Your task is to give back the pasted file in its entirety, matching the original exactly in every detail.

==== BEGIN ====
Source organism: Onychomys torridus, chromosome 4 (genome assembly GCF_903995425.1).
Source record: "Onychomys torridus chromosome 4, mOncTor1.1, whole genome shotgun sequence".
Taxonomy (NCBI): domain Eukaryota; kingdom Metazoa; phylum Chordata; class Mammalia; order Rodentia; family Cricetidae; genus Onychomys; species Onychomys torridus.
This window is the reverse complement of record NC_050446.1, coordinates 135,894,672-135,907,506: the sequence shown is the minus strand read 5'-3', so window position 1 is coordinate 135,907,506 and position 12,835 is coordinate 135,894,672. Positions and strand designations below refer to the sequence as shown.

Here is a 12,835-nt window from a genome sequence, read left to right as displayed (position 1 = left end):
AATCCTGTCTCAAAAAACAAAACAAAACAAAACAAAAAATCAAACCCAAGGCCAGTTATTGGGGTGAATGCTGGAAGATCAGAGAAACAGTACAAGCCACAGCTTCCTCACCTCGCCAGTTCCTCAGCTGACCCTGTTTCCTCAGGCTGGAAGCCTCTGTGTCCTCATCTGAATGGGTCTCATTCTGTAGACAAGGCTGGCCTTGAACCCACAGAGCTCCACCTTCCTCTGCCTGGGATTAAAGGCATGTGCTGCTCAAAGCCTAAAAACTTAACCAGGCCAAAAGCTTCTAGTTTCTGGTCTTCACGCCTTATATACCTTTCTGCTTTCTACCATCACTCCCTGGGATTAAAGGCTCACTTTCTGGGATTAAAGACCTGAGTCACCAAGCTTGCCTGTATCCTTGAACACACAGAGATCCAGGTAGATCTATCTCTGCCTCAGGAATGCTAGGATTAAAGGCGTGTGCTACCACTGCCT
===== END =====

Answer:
Source organism: Onychomys torridus, chromosome 4 (genome assembly GCF_903995425.1).
Source record: "Onychomys torridus chromosome 4, mOncTor1.1, whole genome shotgun sequence".
Taxonomy (NCBI): domain Eukaryota; kingdom Metazoa; phylum Chordata; class Mammalia; order Rodentia; family Cricetidae; genus Onychomys; species Onychomys torridus.
This window is the reverse complement of record NC_050446.1, coordinates 135,894,672-135,907,506: the sequence shown is the minus strand read 5'-3', so window position 1 is coordinate 135,907,506 and position 12,835 is coordinate 135,894,672. Positions and strand designations below refer to the sequence as shown.

Here is a 12,835-nt window from a genome sequence, read left to right as displayed (position 1 = left end):
AATCCTGTCTCAAAAAACAAAACAAAACAAAACAAAAAATCAAACCCAAGGCCAGTTATTGGGGTGAATGCTGGAAGATCAGAGAAACAGTACAAGCCACAGCTTCCTCACCTCGCCAGTTCCTCAGCTGACCCTGTTTCCTCAGGCTGGAAGCCTCTGTGTCCTCATCTGAATGGGTCTCATTCTGTAGACAAGGCTGGCCTTGAACCCACAGAGCTCCACCTTCCTCTGCCTGGGATTAAAGGCATGTGCTGCTCAAAGCCTAAAAACTTAACCAGGCCAAAAGCTTCTAGTTTCTGGTCTTCACGCCTTATATACCTTTCTGCTTTCTACCATCACTCCCTGGGATTAAAGGCTCACTTTCTGGGATTAAAGACCTGAGTCACCAAGCTTGCCTGTATCCTTGAACACACAGAGATCCAGGTAGATCTATCTCTGCCTCAGGAATGCTAGGATTAAAGGCGTGTGCTACCACTGCCT